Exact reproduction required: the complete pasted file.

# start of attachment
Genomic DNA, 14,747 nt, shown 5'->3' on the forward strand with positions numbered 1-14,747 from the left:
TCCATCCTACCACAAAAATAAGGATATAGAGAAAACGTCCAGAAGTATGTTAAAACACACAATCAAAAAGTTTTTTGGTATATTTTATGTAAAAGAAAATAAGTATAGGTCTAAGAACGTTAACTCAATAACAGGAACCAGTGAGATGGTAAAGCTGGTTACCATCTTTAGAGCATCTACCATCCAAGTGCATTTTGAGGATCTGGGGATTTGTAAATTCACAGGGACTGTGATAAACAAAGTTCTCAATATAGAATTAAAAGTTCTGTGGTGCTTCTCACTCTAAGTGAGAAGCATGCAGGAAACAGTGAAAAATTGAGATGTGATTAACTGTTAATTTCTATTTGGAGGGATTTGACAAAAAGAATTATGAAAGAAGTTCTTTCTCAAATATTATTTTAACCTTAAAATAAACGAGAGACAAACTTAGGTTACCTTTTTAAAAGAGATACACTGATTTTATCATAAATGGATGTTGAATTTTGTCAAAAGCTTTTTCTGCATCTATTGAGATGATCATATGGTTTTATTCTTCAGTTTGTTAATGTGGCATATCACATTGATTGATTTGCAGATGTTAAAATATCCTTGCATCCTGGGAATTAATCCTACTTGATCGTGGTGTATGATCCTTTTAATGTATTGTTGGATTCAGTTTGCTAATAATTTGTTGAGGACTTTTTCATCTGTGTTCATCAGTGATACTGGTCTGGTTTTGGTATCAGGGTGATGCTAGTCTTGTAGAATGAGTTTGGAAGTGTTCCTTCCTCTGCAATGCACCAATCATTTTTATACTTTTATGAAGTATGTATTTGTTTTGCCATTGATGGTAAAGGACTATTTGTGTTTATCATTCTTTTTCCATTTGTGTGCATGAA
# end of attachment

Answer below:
Genomic DNA, 14,747 nt, shown 5'->3' on the forward strand with positions numbered 1-14,747 from the left:
TCCATCCTACCACAAAAATAAGGATATAGAGAAAACGTCCAGAAGTATGTTAAAACACACAATCAAAAAGTTTTTTGGTATATTTTATGTAAAAGAAAATAAGTATAGGTCTAAGAACGTTAACTCAATAACAGGAACCAGTGAGATGGTAAAGCTGGTTACCATCTTTAGAGCATCTACCATCCAAGTGCATTTTGAGGATCTGGGGATTTGTAAATTCACAGGGACTGTGATAAACAAAGTTCTCAATATAGAATTAAAAGTTCTGTGGTGCTTCTCACTCTAAGTGAGAAGCATGCAGGAAACAGTGAAAAATTGAGATGTGATTAACTGTTAATTTCTATTTGGAGGGATTTGACAAAAAGAATTATGAAAGAAGTTCTTTCTCAAATATTATTTTAACCTTAAAATAAACGAGAGACAAACTTAGGTTACCTTTTTAAAAGAGATACACTGATTTTATCATAAATGGATGTTGAATTTTGTCAAAAGCTTTTTCTGCATCTATTGAGATGATCATATGGTTTTATTCTTCAGTTTGTTAATGTGGCATATCACATTGATTGATTTGCAGATGTTAAAATATCCTTGCATCCTGGGAATTAATCCTACTTGATCGTGGTGTATGATCCTTTTAATGTATTGTTGGATTCAGTTTGCTAATAATTTGTTGAGGACTTTTTCATCTGTGTTCATCAGTGATACTGGTCTGGTTTTGGTATCAGGGTGATGCTAGTCTTGTAGAATGAGTTTGGAAGTGTTCCTTCCTCTGCAATGCACCAATCATTTTTATACTTTTATGAAGTATGTATTTGTTTTGCCATTGATGGTAAAGGACTATTTGTGTTTATCATTCTTTTTCCATTTGTGTGCATGAA